Nephrotoxicity is one of the commonest kidney disorders. It can be caused by several therapeutic and nontherapeutic chemicals that have toxic effects on various anatomical components of the kidney. These toxic effects eventually culminate in degeneration of morphology and function of the kidney [19]. Nephrotoxicity is capable of leading to both acute and chronic kidney diseases via tubular and glomerular damage [20]. Even though change in renal function, which is usually assessed by the glomerular filtration rate, blood urea nitrogen, serum creatinine, or urine output, is an important indication of nephrotoxicity, nephrotoxicants can cause kidney damage without causing alterations in these traditional biomarkers of kidney function [21]. In vivo and in vitro studies have established that aluminum is a prooxidant, whose basis of toxicity is oxidative stress and apoptosis, characterized by degeneration of the renal-tubular cells to [22, 23].

Electrolyte homeostasis is essential for proper functioning of numerous biological processes in the body. Consequently, dysfunctions of the kidney disrupt the electrolyte balance and may lead to life-threatening health conditions [24]. Na+/K+ ATPase and Ca2+/Mg2+ ATPase are enzymes found in all living organisms. They are involved in generating and maintaining ion gradients across biological membranes. Na+/K+ ATPase is highly expressed in the kidney, with the distal convoluted tubules having up to 50 million pumps per cell. The ion gradient generated by the enzyme is utilized by the kidney to filter the blood, maintain pH, and regulate levels of electrolytes in the blood [25]. Ca2+/Mg2+ ATPase is expressed in the basolateral membranes of the kidney where it contributes to the intracellular calcium concentration essential for kidney function and also contributes to maintenance of Ca2+ and Mg2+ homeostasis [26]. Chemical-induced inhibition of these enzymes might contribute to the disruption of electrolytes, a condition usually associated with nephrotoxicity and other kidney dysfunctions [12, 27]. Moreover, it has been reported that the action of Na+/K+ ATPase can be inhibited by aluminum in the kidney and liver, both in vivo and in vitro [24, 28]. In this study, it was observed that AlCl3 only significantly inhibited the activity of Na+/K+ ATPase and Ca2+/Mg2+ ATPase in the kidney of Wistar rats. However, when gallic acid and hesperidin were coadministered with AlCl3, inhibition of the enzymes was prevented. This observation is an indication that both gallic acid and hesperidin might be relevant in maintaining electrochemical gradients across membranes and thereby ameliorate imbalances in concentration of the electrolytes specific to these enzymes, thereby improving aluminum chloride-induced nephrotoxicity.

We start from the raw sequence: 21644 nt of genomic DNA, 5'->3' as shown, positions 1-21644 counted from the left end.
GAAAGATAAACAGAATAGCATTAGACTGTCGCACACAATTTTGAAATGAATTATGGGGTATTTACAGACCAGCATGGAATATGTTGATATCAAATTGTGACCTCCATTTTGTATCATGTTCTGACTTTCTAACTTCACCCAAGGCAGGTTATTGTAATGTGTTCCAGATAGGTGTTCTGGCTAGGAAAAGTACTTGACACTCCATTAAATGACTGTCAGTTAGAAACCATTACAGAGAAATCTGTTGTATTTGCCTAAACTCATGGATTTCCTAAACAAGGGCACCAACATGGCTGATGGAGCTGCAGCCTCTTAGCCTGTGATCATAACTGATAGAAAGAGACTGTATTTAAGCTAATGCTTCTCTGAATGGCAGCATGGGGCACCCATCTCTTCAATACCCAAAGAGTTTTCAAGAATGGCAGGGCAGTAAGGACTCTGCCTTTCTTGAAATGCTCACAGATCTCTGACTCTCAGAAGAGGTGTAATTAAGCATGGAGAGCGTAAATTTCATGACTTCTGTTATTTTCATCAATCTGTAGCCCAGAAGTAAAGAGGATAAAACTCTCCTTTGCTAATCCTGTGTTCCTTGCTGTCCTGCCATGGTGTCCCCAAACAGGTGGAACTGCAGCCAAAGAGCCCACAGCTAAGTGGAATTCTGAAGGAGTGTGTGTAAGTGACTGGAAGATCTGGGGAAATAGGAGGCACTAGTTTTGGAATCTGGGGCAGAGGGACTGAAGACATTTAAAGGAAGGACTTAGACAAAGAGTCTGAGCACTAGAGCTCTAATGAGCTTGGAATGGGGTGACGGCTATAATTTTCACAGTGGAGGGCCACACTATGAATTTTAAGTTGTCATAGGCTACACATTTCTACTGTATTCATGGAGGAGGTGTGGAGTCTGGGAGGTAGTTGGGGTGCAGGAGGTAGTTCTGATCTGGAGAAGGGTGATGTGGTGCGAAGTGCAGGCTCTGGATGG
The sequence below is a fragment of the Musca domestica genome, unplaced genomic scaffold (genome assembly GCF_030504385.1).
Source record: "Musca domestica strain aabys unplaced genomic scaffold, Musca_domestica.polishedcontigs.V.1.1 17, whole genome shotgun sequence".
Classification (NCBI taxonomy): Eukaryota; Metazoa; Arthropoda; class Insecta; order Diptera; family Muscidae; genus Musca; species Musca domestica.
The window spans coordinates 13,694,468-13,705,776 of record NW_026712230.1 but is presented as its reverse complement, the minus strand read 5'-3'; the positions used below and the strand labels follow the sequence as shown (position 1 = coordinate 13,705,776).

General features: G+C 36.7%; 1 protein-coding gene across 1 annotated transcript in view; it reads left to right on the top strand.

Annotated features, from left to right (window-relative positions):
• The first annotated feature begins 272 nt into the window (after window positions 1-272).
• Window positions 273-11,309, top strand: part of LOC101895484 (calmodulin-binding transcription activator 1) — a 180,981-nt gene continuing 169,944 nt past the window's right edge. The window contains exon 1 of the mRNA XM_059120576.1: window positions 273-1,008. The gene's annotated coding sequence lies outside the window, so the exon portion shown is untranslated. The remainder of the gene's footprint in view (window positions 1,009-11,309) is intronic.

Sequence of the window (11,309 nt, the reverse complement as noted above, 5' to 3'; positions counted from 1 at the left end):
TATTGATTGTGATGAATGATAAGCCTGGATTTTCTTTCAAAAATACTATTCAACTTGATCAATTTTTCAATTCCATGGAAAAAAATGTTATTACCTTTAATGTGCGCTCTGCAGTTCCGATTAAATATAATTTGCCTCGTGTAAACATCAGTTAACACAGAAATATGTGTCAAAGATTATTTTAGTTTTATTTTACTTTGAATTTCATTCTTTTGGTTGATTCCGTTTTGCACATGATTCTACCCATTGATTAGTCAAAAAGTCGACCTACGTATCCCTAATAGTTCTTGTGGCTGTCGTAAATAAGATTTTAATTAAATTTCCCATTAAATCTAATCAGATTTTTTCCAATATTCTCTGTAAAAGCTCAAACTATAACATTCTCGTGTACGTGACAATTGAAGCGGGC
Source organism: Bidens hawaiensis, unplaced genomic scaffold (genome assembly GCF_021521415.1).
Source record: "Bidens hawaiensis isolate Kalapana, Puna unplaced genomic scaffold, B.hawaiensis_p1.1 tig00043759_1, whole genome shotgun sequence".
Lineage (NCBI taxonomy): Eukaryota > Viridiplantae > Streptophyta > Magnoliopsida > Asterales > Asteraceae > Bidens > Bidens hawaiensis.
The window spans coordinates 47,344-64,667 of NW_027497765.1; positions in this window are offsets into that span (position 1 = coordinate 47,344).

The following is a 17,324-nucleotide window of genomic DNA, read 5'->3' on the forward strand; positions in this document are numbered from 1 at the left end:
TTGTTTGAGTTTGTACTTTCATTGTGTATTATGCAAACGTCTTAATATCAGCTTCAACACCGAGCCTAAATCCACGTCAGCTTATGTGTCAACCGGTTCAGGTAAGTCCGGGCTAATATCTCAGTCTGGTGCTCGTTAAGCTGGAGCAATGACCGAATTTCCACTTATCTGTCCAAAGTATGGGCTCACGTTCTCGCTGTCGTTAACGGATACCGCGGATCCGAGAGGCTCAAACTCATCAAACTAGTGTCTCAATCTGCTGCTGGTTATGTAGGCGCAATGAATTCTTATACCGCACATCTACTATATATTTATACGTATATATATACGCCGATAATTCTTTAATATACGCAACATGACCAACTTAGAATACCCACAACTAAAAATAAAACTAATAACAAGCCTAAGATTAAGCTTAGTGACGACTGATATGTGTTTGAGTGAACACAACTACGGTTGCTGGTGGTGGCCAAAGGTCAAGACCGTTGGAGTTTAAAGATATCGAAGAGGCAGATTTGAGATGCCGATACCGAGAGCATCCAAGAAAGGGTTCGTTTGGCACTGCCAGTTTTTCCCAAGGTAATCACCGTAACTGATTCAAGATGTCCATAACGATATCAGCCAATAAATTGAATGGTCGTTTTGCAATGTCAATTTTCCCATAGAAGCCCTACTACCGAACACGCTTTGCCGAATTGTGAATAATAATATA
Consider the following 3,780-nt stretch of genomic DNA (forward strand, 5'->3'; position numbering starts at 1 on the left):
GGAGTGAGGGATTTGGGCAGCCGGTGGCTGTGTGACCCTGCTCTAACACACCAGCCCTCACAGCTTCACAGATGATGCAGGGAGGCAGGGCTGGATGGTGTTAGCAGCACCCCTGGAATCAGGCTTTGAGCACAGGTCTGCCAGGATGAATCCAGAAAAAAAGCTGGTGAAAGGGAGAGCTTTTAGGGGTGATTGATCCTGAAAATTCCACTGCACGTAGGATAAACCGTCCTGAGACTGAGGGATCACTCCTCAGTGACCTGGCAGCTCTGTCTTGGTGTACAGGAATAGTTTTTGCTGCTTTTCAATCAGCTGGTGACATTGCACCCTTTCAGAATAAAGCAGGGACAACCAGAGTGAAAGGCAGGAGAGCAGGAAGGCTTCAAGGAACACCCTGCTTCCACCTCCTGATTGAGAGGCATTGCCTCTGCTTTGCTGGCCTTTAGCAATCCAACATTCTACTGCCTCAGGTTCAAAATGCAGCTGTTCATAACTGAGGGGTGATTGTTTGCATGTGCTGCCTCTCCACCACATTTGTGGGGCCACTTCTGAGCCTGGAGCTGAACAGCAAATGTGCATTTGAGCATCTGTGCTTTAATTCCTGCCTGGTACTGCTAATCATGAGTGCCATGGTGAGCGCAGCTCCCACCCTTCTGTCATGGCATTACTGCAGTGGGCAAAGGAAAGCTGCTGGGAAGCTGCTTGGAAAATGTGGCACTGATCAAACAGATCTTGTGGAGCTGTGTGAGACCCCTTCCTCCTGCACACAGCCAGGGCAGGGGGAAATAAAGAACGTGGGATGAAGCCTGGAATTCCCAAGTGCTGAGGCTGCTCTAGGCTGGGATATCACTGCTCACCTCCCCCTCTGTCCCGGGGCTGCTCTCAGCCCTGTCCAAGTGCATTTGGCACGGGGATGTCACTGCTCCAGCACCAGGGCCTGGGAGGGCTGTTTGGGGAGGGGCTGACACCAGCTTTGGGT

About 98% of potassium, which is the most abundant intracellular cation, is sequestered in the intracellular fluid. The electrochemical gradient of potassium is maintained by the action of Na+/K+ ATPase in the kidney [28]. Hyperkalemia is a serious health disorder that can lead to alterations in cardiac electrophysiology and ultimately death. Rise in serum levels of potassium is due to loss of nephron function and is an indication of deterioration of kidney functions [29]. In the present study, it was observed that AlCl3 caused hyperkalemia. However, coadministration of hesperidin and gallic acid reversed the high serum level observed in the group which administered AlCl3 only. This suggests that both gallic acid and hesperidin might be relevant in preventing cardiovascular events associated with impaired kidney function as hyperkalemia is an important link between both health conditions [30].

Calcium ion plays an important role in the regulation of several physiological processes including muscle contraction, secretory mechanisms, and excitation of neurons [31]. One of the causes of hypercalcemia is renal dysfunction characterized by decreased glomerular filtration and renal excretion. Hypercalcemia is usually associated with acute kidney disease [32, 33]. We report that AlCl3 caused a significant increase in serum calcium levels, a situation that was prevented with coadministration of AlCl3 with either gallic acid or hesperidin. It should however be noted that hypercalcemia arising from renal dysfunctions constitutes only a small fraction of all hypercalcemia cases [31, 33].